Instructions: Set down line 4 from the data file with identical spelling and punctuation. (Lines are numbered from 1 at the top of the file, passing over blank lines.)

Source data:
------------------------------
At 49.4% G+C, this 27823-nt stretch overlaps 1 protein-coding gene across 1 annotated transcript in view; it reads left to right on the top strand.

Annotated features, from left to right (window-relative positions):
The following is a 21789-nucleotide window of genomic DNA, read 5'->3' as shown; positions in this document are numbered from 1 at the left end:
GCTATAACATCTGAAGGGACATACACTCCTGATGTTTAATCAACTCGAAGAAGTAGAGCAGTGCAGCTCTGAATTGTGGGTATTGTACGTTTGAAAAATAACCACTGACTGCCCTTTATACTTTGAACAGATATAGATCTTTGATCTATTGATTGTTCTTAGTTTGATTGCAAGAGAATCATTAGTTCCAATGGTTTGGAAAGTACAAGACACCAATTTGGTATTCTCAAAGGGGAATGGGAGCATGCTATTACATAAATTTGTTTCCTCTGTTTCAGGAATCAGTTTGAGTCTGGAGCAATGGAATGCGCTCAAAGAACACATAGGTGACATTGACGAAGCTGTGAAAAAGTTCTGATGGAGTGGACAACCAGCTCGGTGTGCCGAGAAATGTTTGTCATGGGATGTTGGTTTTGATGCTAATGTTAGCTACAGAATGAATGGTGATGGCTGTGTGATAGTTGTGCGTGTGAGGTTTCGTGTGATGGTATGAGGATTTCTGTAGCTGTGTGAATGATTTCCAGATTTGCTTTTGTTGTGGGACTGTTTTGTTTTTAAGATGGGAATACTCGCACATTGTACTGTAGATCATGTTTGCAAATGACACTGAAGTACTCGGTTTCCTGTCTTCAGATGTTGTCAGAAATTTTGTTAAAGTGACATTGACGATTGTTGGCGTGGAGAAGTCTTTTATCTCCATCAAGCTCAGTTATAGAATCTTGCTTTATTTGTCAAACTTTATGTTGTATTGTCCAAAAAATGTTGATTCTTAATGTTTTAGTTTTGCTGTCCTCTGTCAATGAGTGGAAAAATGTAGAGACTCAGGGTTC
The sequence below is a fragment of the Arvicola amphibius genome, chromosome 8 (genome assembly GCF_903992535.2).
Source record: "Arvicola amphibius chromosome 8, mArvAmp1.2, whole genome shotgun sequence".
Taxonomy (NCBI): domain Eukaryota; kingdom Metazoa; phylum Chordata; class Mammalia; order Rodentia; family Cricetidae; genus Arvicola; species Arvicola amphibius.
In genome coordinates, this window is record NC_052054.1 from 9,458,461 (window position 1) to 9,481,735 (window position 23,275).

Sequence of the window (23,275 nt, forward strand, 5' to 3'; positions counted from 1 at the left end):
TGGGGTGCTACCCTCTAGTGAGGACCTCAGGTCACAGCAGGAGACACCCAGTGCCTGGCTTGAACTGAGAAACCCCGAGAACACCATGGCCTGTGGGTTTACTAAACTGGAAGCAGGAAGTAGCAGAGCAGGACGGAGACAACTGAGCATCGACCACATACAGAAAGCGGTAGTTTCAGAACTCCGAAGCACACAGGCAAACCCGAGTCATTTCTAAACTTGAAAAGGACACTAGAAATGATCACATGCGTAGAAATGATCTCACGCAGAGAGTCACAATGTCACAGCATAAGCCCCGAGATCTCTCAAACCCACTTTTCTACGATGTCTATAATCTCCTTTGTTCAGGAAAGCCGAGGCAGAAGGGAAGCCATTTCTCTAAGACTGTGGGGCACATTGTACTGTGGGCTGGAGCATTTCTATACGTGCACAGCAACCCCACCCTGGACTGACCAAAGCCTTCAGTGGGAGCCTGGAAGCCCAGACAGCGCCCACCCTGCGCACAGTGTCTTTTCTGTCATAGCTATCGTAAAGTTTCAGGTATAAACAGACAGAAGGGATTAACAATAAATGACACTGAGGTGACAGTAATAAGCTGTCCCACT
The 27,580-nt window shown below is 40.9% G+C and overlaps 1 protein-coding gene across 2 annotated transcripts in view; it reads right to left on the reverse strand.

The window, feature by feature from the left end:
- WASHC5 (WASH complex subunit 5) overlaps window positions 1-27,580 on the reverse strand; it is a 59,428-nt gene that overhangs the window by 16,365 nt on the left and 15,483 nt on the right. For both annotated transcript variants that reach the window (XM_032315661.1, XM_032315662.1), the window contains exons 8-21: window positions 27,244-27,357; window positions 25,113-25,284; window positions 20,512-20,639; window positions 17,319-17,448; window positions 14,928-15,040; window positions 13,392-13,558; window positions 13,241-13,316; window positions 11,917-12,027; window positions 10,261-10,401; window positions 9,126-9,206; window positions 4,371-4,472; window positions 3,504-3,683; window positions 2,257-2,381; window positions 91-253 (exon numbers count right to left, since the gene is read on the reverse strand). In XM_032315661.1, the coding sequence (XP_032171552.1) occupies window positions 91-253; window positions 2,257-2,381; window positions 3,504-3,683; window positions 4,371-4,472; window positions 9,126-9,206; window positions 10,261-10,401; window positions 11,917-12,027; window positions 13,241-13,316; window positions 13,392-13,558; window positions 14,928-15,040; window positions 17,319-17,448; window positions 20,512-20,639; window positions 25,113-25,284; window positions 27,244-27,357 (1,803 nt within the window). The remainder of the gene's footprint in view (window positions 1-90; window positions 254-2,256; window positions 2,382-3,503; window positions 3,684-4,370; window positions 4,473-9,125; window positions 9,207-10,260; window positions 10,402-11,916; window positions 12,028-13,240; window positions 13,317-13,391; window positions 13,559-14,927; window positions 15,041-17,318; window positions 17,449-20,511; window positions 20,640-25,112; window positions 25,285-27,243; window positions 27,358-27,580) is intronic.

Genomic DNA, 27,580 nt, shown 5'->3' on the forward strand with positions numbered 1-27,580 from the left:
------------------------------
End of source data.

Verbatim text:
GCTATAACATCTGAAGGGACATACACTCCTGATGTTTAATCAACTCGAAGAAGTAGAGCAGTGCAGCTCTGAATTGTGGGTATTGTACGTTTGAAAAATAACCACTGACTGCCCTTTATACTTTGAACAGATATAGATCTTTGATCTATTGATTGTTCTTAGTTTGATTGCAAGAGAATCATTAGTTCCAATGGTTTGGAAAGTACAAGACACCAATTTGGTATTCTCAAAGGGGAATGGGAGCATGCTATTACATAAATTTGTTTCCTCTGTTTCAGGAATCAGTTTGAGTCTGGAGCAATGGAATGCGCTCAAAGAACACATAGGTGACATTGACGAAGCTGTGAAAAAGTTCTGATGGAGTGGACAACCAGCTCGGTGTGCCGAGAAATGTTTGTCATGGGATGTTGGTTTTGATGCTAATGTTAGCTACAGAATGAATGGTGATGGCTGTGTGATAGTTGTGCGTGTGAGGTTTCGTGTGATGGTATGAGGATTTCTGTAGCTGTGTGAATGATTTCCAGATTTGCTTTTGTTGTGGGACTGTTTTGTTTTTAAGATGGGAATACTCGCACATTGTACTGTAGATCATGTTTGCAAATGACACTGAAGTACTCGGTTTCCTGTCTTCAGATGTTGTCAGAAATTTTGTTAAAGTGACATTGACGATTGTTGGCGTGGAGAAGTCTTTTATCTCCATCAAGCTCAGTTATAGAATCTTGCTTTATTTGTCAAACTTTATGTTGTATTGTCCAAAAAATGTTGATTCTTAATGTTTTAGTTTTGCTGTCCTCTGTCAATGAGTGGAAAAATGTAGAGACTCAGGGTTC